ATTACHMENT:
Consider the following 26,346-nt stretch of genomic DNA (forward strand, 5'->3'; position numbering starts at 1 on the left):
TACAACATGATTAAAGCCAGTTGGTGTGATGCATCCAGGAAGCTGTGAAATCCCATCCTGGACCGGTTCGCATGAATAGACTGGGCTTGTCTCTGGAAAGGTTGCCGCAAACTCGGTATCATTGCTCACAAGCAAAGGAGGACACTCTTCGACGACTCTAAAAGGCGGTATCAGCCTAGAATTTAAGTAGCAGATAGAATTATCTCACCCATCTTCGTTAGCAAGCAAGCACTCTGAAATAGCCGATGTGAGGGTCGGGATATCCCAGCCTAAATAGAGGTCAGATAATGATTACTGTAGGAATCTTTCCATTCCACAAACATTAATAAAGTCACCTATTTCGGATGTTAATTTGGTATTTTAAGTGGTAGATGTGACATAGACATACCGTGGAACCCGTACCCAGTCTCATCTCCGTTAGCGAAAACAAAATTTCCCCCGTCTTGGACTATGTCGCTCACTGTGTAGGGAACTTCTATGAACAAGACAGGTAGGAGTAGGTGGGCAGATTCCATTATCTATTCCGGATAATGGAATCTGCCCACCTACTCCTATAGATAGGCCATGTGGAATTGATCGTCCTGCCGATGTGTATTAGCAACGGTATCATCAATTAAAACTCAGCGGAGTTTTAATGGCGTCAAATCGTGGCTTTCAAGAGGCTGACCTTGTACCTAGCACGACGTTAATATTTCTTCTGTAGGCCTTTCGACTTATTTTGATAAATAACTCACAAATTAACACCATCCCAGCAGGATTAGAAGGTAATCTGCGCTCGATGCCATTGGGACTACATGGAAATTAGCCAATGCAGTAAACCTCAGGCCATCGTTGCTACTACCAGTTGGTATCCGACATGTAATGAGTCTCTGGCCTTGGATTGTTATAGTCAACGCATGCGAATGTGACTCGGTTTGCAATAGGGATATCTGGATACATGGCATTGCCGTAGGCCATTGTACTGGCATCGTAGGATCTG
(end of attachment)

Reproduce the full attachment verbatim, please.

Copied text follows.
Consider the following 26,346-nt stretch of genomic DNA (forward strand, 5'->3'; position numbering starts at 1 on the left):
TACAACATGATTAAAGCCAGTTGGTGTGATGCATCCAGGAAGCTGTGAAATCCCATCCTGGACCGGTTCGCATGAATAGACTGGGCTTGTCTCTGGAAAGGTTGCCGCAAACTCGGTATCATTGCTCACAAGCAAAGGAGGACACTCTTCGACGACTCTAAAAGGCGGTATCAGCCTAGAATTTAAGTAGCAGATAGAATTATCTCACCCATCTTCGTTAGCAAGCAAGCACTCTGAAATAGCCGATGTGAGGGTCGGGATATCCCAGCCTAAATAGAGGTCAGATAATGATTACTGTAGGAATCTTTCCATTCCACAAACATTAATAAAGTCACCTATTTCGGATGTTAATTTGGTATTTTAAGTGGTAGATGTGACATAGACATACCGTGGAACCCGTACCCAGTCTCATCTCCGTTAGCGAAAACAAAATTTCCCCCGTCTTGGACTATGTCGCTCACTGTGTAGGGAACTTCTATGAACAAGACAGGTAGGAGTAGGTGGGCAGATTCCATTATCTATTCCGGATAATGGAATCTGCCCACCTACTCCTATAGATAGGCCATGTGGAATTGATCGTCCTGCCGATGTGTATTAGCAACGGTATCATCAATTAAAACTCAGCGGAGTTTTAATGGCGTCAAATCGTGGCTTTCAAGAGGCTGACCTTGTACCTAGCACGACGTTAATATTTCTTCTGTAGGCCTTTCGACTTATTTTGATAAATAACTCACAAATTAACACCATCCCAGCAGGATTAGAAGGTAATCTGCGCTCGATGCCATTGGGACTACATGGAAATTAGCCAATGCAGTAAACCTCAGGCCATCGTTGCTACTACCAGTTGGTATCCGACATGTAATGAGTCTCTGGCCTTGGATTGTTATAGTCAACGCATGCGAATGTGACTCGGTTTGCAATAGGGATATCTGGATACATGGCATTGCCGTAGGCCATTGTACTGGCATCGTAGGATCTG